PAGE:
Controlling Conversion6:24 with Kenneth Love
Whether we like it or not, someone, somewhere, is going to turn an instance of our class into a string. Or an int. Let's make sure it happens like we want.
You can read more about the magic methods. There are a lot of them, though, so don't try and memorize them all. You'll find that, over time, you memorize the most useful ones. Here are the ones I recommend you start with:
__str__- Control how your instances turn into strings
__init__- Customize the initialization of your instances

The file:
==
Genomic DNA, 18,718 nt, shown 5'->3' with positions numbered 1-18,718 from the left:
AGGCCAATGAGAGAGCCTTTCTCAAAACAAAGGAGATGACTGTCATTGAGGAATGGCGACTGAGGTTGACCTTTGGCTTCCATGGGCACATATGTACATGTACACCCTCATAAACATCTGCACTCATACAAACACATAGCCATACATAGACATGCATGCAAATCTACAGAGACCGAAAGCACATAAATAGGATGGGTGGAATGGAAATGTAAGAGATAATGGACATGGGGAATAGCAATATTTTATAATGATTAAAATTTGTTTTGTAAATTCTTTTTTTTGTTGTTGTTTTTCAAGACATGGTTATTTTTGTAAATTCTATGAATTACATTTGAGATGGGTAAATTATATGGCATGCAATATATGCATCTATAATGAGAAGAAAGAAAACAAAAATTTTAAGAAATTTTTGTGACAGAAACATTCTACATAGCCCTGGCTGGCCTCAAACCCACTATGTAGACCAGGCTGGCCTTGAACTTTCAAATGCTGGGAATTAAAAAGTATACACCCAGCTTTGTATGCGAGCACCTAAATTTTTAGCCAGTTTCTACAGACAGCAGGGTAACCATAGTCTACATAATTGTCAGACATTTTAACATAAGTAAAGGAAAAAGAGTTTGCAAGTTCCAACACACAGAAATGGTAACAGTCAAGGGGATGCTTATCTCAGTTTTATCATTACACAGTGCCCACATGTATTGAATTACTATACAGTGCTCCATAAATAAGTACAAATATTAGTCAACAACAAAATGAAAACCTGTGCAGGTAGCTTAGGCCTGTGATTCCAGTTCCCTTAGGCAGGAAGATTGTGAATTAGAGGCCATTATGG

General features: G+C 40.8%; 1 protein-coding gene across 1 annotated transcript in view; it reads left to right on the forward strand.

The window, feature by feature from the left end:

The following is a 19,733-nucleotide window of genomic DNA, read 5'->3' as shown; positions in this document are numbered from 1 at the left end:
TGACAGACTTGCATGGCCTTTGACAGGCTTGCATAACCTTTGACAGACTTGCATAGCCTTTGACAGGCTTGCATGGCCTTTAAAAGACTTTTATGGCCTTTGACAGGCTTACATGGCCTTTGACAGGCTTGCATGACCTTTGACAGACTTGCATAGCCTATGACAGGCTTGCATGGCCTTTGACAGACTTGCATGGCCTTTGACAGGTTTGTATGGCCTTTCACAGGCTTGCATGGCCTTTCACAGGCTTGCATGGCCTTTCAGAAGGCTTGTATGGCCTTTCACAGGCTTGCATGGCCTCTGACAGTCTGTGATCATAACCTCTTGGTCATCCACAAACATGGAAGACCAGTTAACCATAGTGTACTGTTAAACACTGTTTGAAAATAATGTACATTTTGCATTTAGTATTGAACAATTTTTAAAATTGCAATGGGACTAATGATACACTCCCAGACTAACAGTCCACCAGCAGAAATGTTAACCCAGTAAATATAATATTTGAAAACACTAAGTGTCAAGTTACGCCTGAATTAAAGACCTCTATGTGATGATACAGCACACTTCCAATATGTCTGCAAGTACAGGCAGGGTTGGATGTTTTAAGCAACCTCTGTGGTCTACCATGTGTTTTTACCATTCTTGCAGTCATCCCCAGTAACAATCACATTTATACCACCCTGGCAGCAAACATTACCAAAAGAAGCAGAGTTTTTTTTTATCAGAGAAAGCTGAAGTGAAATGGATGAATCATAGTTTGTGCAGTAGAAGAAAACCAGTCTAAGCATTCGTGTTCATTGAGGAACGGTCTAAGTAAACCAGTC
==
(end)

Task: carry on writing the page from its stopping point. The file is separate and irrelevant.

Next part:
[MUSIC] 0:00 Now that we have a handle on creating classes, let's talk about one of the most 0:04 powerful features of Python's classes, magic methods. 0:08 You've already seen one magic method, the __init__ one, 0:11 remember we call it magic because it's a method that Python will call for you. 0:14 As you can probably imagine, there are tons of Magic Methods that Python uses 0:18 behind the scenes to make things run smoothly. 0:21 You'll be learning about some of them, but 0:24 I've linked to the full documentation about them in the teacher's notes. 0:25 I really like Magic Methods, because despite their name, 0:29 they let us peel back some of the magic in Python and see how things are working. 0:32 One of the things that happens behind the scenes, is conversion between types. 0:35 Think about when you use the STR function on an integer. 0:39 What happens? 0:42 It's actually controlled by a Magic Method. 0:43 Let's go to WorkSpaces and check it out. 0:45 Let's start with our illustrious thief class. 0:47 Right now if we turn a thief into a string, 0:50 we get something that's well, less than useful. 0:54 Not really that great. 0:58 So remember that the 0x blah, blah, 1:00 blah bit refers to where the object is stored in memory. 1:03 Handy but not really handy. 1:07 Wouldn't it be easier to have it tell us the name of the character? 1:11 Well, let's make it do that then. 1:14 I think this is probably something we'd want all characters to have though, 1:16 so we'll do it on the character class and not on the thief class. 1:20 You'll often find the implement Magic Methods on your base classes, but 1:25 not on your specific implementation classes. 1:29 Those that you use directly, 1:32 usually only have very specific code that they need to do their jobs. 1:34 The more generic code goes into the parent classes further up the chain. 1:37 So let's add a new method here. 1:42 And we'll call it __str__. 1:47 As you probably could have guessed. 1:51 So we actually don't need that line. 1:55 So this method should return a string that you want to use to 1:57 identify your object, whenever it's turned into a string. 2:03 So in this case, let's return. 2:07 Let's return two things. 2:12 Let's return the self.__class__.__name__, so we can see if it's a thief, 2:13 or an archer, or a barbarian, or whatever and let's return self.name. 2:19 So now, if we recheck what happens when we run play.py. 2:24 We see Thief Kenneth, so that's awesome, that's very cool, that's much, 2:31 much friendlier, and it's better output. 2:35 A related method that's often on a written is dander repr, dander repr 2:38 which is used to give the official string representation of an instance. 2:43 Now this was mostly used for debugging and 2:48 should present as much useful information as possible. 2:50 Right now, our rpg gives back what our old string looked like, and 2:53 I think that's good output for it, so I'm gonna leave that alone. 2:57 So that's converting to a string, but what about other conversions? 3:00 More complex conversions, like turning an instance into a dictionary or 3:04 other object while possible, are beyond the scope of this course. 3:07 We can though easily set up converting our objects into floats. 3:11 Now I don't think any of our existing classes would work well for this, so 3:16 let's make a new one. 3:19 And we'll do this out here in the OO Python directory not in the rpg directory. 3:20 Now I'm going to call this numstring.py. 3:25 Let's make a class that holds a number, holds an int or a float, or 3:29 whatever as a string. 3:33 But, it'll let us turn it into an int whenever we want to. 3:36 Let's just do this, so we'll say class NumStr, cuz that's a catchy name. 3:40 And then def __init__ (self and value). 3:47 And self.value = str (value). 3:51 And then we'll define the __str, and we'll return self.value. 3:57 And we'll define __int, and we'll return the int(self.value). 4:04 And let's also define __float, which returns the float(self.value). 4:13 Now, I'm sure you could guess what __int and __float did. 4:20 Even before I told you. 4:25 Since you've seen __str. 4:26 But it's still good to see them. 4:27 Hopefully, you can see why you probably wouldn't want to use this as real code. 4:31 It's good for experimentation though. 4:36 You should always play around, and 4:37 try just whatever silly ideas you can come up with. 4:39 So, in the interest of being silly, let’s try it out. 4:43 Let’s come down here, and then go into python. 4:47 And I’m going to say from NumString import Numstring. 4:50 And I’m going to say five = Numstring (5). 4:56 And if I look at five, I get back to this NumString object. 5:01 So if I do a str(five) and there's '5' as a string. 5:07 And if I print(five), 5:14 I get the string version printed out which drops the quote marks. 5:16 What if we do int(five), then we get back a 5, and what if we do float(five)? 5:21 Then we get back 5.0. 5:28 So cool. 5:29 We have an object that represents itself as a string, but 5:30 that we can turn into a float or init. 5:33 Now, how is this different from any other number in a string? 5:35 It's not. 5:39 But hopefully you've gotten a peek behind the curtain here. 5:39 Now what happens if we try and do some math with our Numstring. 5:43 Any guesses before I type this out? 5:47 So I'm going to clear the screen real quick. 5:50 So let's try five + 4. 5:53 Type error. 5:55 We can't add Numstrings at int. 5:56 Fair enough, so what if we do five + a NumString that represents four? 5:59 Can't add NumStrings, another type error. 6:08 What about five + the string of '4'? 6:09 Type error. 6:16 Seems like no matter what I do, I can't do any math with it. 6:18 Let's see if we can fix that in the next video. 6:22